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What Happened to the Iceberg That Sank the Titan
What Happened to the Iceberg That Sank the Titanic?
By Alasdair Wilkins, io9
Exactly one hundred years ago Sunday, an ocean liner struck a block of ice and sank in the North Atlantic. The story of the ocean liner has been told hundreds of times. This story is about the block of ice.
The photos you see up top and down on the left are quite possibly the only known photographic evidence of the actual iceberg that struck the Titanic. Understandably, nobody had bothered to snap any photographs while the ship was actually sinking, so it’s impossible to make an absolutely confirmed positive identification. But both photographs feature the telltale sign of a collision with a ship, and likely a recent one at that: a streak of red paint.
The photo up top was taken by the chief steward of the German ocean liner SS Prinz Adalbert, which on Apr. 15 was sailing through the North Atlantic mere miles away from where the Titanic had sunk the night before. At the time, the chief steward hadn’t yet learned of the Titanic‘s fate, so he wasn’t even on the lookout for icebergs. He simply spotted a streak of red along the iceberg’s base, which most likely meant a ship had collided with it in the last 12 hours.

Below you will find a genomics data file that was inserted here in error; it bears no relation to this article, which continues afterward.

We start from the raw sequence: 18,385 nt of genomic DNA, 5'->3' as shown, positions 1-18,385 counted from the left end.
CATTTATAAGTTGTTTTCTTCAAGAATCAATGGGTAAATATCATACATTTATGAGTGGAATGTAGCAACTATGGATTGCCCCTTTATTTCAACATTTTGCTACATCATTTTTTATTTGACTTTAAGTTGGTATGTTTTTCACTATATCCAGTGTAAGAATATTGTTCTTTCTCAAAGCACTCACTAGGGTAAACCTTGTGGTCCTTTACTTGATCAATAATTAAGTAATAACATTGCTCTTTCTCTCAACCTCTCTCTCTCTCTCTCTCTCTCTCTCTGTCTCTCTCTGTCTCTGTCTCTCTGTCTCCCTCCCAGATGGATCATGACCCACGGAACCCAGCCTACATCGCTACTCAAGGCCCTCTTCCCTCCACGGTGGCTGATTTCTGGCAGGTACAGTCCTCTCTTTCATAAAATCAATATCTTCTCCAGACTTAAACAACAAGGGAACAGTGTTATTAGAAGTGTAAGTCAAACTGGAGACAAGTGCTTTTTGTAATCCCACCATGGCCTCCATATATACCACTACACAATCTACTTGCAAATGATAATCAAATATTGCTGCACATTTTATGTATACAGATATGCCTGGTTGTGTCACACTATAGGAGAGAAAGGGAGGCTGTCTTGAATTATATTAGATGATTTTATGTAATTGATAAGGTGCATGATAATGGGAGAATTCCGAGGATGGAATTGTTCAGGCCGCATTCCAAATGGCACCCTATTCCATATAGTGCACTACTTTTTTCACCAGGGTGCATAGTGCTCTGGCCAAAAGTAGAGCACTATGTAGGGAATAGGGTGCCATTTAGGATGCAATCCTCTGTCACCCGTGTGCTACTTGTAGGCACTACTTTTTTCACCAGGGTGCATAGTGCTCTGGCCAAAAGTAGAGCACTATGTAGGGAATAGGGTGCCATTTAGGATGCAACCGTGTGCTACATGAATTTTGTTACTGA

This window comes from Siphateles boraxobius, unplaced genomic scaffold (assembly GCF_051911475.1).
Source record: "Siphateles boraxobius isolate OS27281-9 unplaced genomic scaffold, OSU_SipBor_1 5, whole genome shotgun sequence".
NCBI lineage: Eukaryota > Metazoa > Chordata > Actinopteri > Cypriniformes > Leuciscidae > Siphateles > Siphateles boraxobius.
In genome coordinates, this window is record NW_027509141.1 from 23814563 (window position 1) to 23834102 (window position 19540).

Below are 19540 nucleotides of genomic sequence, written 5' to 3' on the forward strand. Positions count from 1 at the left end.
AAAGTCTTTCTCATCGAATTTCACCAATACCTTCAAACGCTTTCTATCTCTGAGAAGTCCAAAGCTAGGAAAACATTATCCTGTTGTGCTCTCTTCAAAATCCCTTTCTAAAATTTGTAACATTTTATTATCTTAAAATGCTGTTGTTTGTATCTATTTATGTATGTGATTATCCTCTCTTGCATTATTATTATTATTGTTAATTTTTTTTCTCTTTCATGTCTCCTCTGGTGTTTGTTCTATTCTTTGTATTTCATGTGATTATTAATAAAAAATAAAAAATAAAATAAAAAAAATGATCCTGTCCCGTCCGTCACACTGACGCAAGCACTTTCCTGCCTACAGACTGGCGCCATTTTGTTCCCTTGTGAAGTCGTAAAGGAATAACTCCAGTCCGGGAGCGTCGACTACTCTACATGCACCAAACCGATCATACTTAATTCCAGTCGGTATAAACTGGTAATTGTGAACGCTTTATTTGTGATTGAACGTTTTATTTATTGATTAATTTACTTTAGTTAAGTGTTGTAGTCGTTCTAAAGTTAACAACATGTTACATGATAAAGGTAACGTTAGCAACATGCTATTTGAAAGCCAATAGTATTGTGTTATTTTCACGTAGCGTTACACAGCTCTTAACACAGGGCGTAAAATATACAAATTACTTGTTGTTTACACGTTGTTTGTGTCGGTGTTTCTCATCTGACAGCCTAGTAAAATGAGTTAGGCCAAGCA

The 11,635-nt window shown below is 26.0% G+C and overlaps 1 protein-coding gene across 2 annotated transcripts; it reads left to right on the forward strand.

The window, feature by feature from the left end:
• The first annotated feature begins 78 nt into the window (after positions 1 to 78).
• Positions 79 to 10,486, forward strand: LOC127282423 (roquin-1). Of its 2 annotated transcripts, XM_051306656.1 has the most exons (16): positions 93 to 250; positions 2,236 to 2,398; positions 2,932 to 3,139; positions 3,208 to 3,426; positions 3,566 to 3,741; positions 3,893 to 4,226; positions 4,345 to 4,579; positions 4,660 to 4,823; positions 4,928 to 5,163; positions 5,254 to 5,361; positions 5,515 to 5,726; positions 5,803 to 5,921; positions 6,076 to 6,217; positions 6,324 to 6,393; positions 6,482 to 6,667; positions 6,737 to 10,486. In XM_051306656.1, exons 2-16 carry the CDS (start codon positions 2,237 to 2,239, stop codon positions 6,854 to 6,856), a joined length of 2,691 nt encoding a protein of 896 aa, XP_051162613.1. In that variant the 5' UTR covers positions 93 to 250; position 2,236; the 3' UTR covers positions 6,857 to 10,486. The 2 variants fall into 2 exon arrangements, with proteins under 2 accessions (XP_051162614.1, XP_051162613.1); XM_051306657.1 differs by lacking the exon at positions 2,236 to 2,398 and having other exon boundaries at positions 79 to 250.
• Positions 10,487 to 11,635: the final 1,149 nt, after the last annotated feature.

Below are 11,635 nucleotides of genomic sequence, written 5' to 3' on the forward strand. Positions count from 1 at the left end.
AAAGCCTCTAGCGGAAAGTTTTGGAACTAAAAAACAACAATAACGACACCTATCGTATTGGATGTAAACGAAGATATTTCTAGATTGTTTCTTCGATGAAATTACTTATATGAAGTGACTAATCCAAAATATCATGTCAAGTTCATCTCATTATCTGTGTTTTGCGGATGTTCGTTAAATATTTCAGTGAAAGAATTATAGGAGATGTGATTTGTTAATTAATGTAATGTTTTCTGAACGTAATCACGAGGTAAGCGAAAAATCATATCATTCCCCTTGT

Image: United States Coast Guard
This next photo was taken by a Captain De Carteret of the Minia, one of a few cable ships — vessels ordinarily used to lay deep sea cables, such as those for telecommunications — sent to the site of the shipwreck to recover corpses and debris. The captain claimed this was the only iceberg in the area, and the red paint was again a clear sign that a ship had recently struck it. There’s some disagreement over whether this was the only iceberg in the area, but it certainly seems likely that something had hit it, and the odds are good that that something was the Titanic.